Another questioner spoke of a child who told their grandparent that they could learn everything they were taught in Sunday School online. However, the questioner said that the grandchild could not learn family online. Technology cannot replace the experience of family. There was then a seemingly general question posed as to whether young people today understand what a family is.
In a subsequent panel, a questioner commented that Freitas had emphasized the utility of the Christian tradition at the present time. He said he saw a “red flag” with “the instrumentalizing of the faith.” He said that it is important not “to treat Christianity as an instrument for justice.” He observed as well that “people over the last half century have changed their minds about lots.” He noted that the twentieth century feminist Andrea Dworkin strongly opposed pornography, while today “it has become quite normalized among feminists.” Also, the “trans-exclusionary” feminists assert, contrary to the liberal/left mainstream, that only biological women are in fact women. In light of changes such as these, how are we to know “what’s working and what’s not working?” Freitas, however, seemed to indicate that focusing on usefulness is a good way to relate to young people. Emergency situations provide occasions to focus on what is useful. She understood, however, how the language of usefulness “might resonate in a problematic way.”
Another questioner said that in regard to Freitas’ comments about escaping from smartphones (despite current campus life) the same should apply to approaching students about chastity. He said “we don’t know how to think about chastity now.” He said that the “prohibitions and restrictions” involved in chastity “open up a space that these students perhaps don’t even know that they want.” Freitas responded that students commonly want to be in a different place “with respect to sex and culture” than they are now. “But they don’t yearn for chastity.” She proposes to students that they “press pause” for several days in their sexual activity. Students do “yearn” for that. But another commenter said that chastity is prescribed in Scripture because it is part of love of God and neighbor. If someone says that they are not ready for that, they are saying they do not agree with the gospel. We do not “modify the Ten Commandments or modify the gospel.”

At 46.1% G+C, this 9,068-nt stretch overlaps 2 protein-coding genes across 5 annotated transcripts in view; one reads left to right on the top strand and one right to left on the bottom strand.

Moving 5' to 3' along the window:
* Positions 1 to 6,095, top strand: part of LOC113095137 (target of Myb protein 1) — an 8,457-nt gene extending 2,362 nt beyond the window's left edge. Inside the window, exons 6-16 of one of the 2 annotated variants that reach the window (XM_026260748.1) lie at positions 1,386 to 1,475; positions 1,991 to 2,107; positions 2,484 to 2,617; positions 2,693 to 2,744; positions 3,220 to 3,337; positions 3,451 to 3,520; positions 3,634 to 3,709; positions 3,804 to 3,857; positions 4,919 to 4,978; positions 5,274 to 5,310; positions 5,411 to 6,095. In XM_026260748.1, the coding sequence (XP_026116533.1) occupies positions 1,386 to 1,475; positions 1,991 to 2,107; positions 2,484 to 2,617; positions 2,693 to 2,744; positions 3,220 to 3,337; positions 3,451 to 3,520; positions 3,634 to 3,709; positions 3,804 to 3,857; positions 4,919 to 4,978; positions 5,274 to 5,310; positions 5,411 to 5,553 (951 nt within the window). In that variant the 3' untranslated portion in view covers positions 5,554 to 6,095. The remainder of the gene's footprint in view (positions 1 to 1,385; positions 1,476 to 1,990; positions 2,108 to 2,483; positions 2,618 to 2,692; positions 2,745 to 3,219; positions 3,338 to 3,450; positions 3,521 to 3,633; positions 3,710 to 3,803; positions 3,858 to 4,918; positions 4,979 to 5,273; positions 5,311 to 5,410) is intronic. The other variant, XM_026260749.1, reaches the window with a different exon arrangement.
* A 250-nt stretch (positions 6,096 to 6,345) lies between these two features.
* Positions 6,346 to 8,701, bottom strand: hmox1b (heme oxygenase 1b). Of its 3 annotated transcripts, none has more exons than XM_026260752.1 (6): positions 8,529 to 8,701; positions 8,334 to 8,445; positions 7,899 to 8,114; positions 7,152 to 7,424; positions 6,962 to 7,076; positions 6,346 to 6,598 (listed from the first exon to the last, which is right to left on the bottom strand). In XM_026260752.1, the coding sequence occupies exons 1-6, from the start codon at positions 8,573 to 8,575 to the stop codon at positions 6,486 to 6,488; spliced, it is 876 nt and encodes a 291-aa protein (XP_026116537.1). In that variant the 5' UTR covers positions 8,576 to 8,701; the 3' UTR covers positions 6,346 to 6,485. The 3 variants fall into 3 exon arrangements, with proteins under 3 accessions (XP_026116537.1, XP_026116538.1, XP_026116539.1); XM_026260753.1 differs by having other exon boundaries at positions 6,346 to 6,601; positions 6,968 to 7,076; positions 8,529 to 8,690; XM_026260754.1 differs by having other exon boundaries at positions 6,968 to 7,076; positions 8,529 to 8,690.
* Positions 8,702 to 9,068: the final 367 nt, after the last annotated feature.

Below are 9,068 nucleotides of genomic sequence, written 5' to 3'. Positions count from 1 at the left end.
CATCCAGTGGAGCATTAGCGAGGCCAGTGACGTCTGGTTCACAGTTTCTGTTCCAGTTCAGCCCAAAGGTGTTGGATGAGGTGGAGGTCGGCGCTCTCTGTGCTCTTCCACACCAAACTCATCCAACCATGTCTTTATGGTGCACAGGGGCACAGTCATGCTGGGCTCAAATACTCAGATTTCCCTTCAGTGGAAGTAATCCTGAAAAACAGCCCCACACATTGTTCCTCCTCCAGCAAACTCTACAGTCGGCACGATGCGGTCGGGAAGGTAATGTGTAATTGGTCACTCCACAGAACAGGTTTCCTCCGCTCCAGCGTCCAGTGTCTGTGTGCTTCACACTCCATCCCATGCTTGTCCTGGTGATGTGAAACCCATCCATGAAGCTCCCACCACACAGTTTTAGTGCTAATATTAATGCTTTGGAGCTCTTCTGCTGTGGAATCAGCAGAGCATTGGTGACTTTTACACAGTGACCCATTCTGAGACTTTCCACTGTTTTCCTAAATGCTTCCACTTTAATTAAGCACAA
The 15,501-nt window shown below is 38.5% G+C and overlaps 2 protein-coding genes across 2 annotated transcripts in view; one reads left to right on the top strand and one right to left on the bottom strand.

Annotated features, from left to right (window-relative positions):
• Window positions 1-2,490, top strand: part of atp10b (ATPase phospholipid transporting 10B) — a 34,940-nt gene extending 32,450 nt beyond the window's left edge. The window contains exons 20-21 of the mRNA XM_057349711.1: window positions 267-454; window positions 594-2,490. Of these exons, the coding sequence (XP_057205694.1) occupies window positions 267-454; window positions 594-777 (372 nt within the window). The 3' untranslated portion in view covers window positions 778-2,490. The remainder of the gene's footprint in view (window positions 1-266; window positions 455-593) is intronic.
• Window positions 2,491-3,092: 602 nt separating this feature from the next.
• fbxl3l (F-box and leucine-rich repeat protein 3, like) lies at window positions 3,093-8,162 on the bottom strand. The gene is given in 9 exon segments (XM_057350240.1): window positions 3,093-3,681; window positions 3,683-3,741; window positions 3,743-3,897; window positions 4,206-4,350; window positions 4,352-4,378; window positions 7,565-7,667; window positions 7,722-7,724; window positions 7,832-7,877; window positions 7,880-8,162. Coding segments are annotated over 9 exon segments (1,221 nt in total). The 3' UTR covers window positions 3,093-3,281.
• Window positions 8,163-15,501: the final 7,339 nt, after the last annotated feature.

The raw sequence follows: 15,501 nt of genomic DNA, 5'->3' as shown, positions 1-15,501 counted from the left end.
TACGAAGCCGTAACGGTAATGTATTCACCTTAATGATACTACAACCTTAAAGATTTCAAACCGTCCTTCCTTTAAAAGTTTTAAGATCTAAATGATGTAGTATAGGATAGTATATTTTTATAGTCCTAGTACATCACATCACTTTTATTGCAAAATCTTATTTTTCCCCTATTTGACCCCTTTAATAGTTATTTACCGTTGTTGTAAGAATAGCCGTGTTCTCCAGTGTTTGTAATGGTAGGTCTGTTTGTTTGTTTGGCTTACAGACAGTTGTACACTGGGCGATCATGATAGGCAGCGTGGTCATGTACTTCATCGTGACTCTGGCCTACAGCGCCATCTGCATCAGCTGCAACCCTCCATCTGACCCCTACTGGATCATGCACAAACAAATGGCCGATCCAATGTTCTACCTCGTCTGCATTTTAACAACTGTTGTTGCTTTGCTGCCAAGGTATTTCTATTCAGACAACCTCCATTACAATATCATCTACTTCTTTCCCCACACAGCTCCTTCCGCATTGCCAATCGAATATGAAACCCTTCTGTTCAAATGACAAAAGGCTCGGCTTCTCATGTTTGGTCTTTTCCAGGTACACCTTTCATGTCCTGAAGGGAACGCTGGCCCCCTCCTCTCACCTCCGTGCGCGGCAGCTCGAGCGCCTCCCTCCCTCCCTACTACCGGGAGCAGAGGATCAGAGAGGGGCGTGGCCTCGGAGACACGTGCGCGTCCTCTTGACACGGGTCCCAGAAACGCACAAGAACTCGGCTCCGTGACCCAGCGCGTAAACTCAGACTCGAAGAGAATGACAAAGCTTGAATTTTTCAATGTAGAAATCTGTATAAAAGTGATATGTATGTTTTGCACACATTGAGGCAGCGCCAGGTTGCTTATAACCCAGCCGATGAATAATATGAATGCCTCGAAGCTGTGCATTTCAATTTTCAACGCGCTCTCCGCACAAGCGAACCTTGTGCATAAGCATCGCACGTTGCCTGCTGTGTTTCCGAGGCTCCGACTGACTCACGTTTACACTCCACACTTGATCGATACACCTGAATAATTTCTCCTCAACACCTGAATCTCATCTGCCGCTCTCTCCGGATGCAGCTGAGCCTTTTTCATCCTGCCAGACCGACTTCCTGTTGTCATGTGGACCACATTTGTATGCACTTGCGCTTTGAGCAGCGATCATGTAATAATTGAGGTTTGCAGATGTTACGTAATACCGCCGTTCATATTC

Another commenter observed contrary to what many young people say that they want, “toleration is not a good in itself.” Presumably she meant that in a Christian community, there must be a common morality. Freitas responded that some degree of toleration is needed to “sit at the table” with people one is trying to minister to. She observed that “a lot of young people that I talk to are hurting.” She does, however, seek “long term” change in student’s lives. In response to another question about how we should address sex with young people, Freitas said we need to stop teaching young people that “love and relationships get in the way of your career.” She observed that many college students today feel that they are not allowed to fall in love, because “love gets in the way.” She also feels that the hook-up culture, which prescribes sex without personal relationship, has made it hard for young adults to find love and enter into it.